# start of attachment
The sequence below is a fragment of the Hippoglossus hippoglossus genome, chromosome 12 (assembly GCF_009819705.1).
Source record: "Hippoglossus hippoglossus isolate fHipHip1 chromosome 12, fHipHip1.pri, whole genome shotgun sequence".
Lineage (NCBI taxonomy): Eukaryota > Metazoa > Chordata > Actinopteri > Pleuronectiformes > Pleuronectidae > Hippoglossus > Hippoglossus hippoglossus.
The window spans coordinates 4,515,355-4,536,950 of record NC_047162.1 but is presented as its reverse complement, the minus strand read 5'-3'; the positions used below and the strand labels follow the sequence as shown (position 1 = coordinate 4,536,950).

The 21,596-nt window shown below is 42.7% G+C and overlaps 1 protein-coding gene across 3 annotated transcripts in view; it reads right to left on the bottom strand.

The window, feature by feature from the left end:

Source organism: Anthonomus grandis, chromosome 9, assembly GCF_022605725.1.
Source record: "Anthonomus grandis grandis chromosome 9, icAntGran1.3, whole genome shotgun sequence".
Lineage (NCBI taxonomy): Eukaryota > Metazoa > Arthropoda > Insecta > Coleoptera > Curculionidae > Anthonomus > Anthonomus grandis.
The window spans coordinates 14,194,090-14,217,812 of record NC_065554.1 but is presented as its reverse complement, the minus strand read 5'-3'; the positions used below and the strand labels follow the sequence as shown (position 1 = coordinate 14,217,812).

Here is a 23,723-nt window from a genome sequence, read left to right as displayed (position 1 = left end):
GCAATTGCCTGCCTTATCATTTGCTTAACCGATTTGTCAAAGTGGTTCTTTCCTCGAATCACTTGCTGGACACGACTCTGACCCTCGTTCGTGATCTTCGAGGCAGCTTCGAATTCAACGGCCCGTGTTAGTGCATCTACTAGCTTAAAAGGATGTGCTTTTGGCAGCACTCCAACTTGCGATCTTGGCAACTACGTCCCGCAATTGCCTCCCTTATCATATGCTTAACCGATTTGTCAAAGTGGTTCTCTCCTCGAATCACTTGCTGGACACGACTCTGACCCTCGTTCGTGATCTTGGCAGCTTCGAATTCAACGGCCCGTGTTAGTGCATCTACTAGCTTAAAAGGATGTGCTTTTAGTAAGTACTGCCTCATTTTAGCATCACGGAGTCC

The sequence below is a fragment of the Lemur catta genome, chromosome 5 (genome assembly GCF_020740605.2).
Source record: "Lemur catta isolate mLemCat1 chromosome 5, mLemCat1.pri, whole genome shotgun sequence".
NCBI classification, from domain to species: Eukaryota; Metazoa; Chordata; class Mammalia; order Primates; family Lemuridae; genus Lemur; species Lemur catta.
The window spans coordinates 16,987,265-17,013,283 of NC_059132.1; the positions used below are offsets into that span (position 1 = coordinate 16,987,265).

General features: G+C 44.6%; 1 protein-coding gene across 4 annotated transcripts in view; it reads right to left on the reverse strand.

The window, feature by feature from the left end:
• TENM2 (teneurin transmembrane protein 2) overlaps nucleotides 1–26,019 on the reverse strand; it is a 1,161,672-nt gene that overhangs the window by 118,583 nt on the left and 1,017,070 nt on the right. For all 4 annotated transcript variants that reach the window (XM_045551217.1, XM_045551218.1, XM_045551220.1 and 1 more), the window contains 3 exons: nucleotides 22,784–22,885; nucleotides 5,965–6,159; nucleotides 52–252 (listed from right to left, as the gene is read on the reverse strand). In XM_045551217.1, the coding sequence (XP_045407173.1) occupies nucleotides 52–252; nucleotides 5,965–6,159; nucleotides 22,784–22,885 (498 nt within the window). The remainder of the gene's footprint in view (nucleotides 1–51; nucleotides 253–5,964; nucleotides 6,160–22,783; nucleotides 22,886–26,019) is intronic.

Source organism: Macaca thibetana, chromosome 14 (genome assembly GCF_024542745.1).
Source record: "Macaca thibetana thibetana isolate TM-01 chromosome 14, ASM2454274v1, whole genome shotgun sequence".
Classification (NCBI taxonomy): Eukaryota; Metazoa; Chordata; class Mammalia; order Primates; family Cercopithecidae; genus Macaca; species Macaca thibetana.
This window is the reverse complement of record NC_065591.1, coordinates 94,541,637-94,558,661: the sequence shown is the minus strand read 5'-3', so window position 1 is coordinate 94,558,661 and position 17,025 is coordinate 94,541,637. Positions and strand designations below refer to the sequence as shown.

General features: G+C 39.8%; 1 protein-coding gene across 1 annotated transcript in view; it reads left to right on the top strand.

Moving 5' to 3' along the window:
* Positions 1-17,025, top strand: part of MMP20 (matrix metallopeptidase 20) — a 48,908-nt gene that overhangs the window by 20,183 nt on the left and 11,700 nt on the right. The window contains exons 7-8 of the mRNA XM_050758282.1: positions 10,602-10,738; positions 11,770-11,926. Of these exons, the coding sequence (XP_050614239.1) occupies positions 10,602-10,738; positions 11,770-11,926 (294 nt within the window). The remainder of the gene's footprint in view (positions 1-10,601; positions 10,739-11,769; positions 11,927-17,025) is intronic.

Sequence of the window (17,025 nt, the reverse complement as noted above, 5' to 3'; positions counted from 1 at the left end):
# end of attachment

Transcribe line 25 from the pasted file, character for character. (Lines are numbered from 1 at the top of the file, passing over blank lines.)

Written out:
Moving 5' to 3' along the window: